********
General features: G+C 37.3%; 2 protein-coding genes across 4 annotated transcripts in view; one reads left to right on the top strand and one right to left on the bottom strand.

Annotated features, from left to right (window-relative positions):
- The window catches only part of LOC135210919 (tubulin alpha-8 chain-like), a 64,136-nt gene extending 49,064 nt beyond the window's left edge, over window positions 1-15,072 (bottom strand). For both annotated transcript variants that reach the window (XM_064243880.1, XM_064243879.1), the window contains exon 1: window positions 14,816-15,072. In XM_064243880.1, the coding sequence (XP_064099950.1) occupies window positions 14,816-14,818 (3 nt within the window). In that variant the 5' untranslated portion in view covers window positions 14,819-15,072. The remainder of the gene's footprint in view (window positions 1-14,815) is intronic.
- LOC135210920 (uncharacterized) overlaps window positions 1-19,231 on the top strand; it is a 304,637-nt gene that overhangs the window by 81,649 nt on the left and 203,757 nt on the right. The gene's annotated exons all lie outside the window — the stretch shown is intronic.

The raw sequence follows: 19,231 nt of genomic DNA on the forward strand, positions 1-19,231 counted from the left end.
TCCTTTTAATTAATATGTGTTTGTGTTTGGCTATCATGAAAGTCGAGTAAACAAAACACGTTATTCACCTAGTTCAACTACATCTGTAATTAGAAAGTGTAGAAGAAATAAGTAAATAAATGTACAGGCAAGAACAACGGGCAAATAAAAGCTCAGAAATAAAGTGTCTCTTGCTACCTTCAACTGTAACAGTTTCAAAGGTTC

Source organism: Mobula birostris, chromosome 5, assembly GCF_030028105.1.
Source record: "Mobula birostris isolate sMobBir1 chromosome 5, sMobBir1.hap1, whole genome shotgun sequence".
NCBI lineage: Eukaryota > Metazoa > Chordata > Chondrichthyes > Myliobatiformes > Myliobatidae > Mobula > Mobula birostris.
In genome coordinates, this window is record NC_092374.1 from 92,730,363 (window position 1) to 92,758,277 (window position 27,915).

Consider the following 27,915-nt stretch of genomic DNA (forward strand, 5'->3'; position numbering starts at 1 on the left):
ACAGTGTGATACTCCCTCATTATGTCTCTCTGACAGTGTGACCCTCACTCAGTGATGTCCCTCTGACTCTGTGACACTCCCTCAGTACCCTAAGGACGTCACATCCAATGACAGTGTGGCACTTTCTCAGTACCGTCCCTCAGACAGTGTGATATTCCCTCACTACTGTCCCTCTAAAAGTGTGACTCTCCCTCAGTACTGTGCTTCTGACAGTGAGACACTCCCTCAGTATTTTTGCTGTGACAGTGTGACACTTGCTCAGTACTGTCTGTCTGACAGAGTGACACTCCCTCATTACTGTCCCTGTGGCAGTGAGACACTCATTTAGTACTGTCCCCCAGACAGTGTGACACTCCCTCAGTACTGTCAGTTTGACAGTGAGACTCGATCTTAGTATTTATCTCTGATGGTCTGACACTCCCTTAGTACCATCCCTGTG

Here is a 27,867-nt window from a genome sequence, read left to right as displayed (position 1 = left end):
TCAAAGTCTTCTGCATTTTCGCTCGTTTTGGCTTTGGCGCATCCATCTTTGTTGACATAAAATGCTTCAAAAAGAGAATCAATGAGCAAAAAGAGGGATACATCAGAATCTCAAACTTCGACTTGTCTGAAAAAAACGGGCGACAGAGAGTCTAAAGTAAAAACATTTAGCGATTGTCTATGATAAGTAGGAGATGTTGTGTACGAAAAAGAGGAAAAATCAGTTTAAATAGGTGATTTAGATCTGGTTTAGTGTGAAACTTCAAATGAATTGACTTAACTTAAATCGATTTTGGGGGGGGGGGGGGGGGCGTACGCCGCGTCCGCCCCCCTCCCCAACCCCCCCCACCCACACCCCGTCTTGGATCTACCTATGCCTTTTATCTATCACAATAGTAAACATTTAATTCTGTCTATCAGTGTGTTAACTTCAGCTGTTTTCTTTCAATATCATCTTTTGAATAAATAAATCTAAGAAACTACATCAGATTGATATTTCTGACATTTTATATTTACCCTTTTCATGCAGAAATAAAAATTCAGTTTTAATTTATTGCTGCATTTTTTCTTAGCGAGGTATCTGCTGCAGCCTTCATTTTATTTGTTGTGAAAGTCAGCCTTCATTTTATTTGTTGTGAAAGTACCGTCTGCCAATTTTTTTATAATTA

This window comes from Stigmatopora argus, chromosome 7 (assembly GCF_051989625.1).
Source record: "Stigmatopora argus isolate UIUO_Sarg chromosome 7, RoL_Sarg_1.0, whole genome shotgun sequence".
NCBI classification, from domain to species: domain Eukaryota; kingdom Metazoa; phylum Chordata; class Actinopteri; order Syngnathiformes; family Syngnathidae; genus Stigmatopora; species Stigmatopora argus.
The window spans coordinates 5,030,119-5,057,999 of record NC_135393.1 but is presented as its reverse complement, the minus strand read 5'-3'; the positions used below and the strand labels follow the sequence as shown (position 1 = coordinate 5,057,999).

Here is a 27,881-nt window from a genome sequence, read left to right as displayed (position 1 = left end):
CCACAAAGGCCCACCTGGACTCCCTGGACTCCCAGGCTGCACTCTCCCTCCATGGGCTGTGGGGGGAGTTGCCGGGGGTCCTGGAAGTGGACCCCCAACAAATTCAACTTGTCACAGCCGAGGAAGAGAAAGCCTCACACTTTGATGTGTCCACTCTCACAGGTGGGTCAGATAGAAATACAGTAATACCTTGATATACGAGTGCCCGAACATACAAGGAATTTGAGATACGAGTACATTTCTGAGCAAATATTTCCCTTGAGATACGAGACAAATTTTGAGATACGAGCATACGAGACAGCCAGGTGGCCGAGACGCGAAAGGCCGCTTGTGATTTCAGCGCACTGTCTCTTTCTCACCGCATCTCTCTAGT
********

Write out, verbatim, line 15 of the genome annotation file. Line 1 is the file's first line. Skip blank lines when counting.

This window comes from Stigmatopora argus, chromosome 7 (assembly GCF_051989625.1).